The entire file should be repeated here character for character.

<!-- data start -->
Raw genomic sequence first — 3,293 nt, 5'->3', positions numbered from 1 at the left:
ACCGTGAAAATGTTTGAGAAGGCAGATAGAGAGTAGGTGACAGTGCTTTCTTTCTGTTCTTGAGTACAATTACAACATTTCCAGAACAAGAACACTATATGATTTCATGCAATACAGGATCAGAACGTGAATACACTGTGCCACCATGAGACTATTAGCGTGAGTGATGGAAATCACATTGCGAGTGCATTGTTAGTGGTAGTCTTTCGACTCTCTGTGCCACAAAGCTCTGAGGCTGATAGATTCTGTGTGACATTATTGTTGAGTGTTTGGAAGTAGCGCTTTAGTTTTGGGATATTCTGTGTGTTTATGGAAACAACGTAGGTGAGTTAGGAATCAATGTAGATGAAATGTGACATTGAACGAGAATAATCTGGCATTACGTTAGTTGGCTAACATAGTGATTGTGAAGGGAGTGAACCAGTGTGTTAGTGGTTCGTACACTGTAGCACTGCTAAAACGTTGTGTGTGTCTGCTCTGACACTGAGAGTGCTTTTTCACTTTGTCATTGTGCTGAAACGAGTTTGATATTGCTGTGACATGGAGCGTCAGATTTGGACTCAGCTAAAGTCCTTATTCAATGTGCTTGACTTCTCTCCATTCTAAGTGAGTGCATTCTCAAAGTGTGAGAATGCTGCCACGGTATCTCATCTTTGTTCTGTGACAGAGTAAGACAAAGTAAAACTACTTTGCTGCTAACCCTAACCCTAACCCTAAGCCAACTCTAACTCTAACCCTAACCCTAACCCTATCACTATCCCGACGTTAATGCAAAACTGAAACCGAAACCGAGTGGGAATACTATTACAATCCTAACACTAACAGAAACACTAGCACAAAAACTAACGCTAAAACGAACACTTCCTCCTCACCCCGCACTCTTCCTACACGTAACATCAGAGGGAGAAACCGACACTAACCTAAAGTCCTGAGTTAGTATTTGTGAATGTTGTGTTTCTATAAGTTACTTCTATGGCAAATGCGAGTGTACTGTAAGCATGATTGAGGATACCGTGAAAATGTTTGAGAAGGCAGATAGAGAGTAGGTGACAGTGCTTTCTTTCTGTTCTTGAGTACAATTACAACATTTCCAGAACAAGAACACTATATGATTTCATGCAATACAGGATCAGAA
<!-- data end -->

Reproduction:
Raw genomic sequence first — 3,293 nt, 5'->3', positions numbered from 1 at the left:
ACCGTGAAAATGTTTGAGAAGGCAGATAGAGAGTAGGTGACAGTGCTTTCTTTCTGTTCTTGAGTACAATTACAACATTTCCAGAACAAGAACACTATATGATTTCATGCAATACAGGATCAGAACGTGAATACACTGTGCCACCATGAGACTATTAGCGTGAGTGATGGAAATCACATTGCGAGTGCATTGTTAGTGGTAGTCTTTCGACTCTCTGTGCCACAAAGCTCTGAGGCTGATAGATTCTGTGTGACATTATTGTTGAGTGTTTGGAAGTAGCGCTTTAGTTTTGGGATATTCTGTGTGTTTATGGAAACAACGTAGGTGAGTTAGGAATCAATGTAGATGAAATGTGACATTGAACGAGAATAATCTGGCATTACGTTAGTTGGCTAACATAGTGATTGTGAAGGGAGTGAACCAGTGTGTTAGTGGTTCGTACACTGTAGCACTGCTAAAACGTTGTGTGTGTCTGCTCTGACACTGAGAGTGCTTTTTCACTTTGTCATTGTGCTGAAACGAGTTTGATATTGCTGTGACATGGAGCGTCAGATTTGGACTCAGCTAAAGTCCTTATTCAATGTGCTTGACTTCTCTCCATTCTAAGTGAGTGCATTCTCAAAGTGTGAGAATGCTGCCACGGTATCTCATCTTTGTTCTGTGACAGAGTAAGACAAAGTAAAACTACTTTGCTGCTAACCCTAACCCTAACCCTAAGCCAACTCTAACTCTAACCCTAACCCTAACCCTATCACTATCCCGACGTTAATGCAAAACTGAAACCGAAACCGAGTGGGAATACTATTACAATCCTAACACTAACAGAAACACTAGCACAAAAACTAACGCTAAAACGAACACTTCCTCCTCACCCCGCACTCTTCCTACACGTAACATCAGAGGGAGAAACCGACACTAACCTAAAGTCCTGAGTTAGTATTTGTGAATGTTGTGTTTCTATAAGTTACTTCTATGGCAAATGCGAGTGTACTGTAAGCATGATTGAGGATACCGTGAAAATGTTTGAGAAGGCAGATAGAGAGTAGGTGACAGTGCTTTCTTTCTGTTCTTGAGTACAATTACAACATTTCCAGAACAAGAACACTATATGATTTCATGCAATACAGGATCAGAA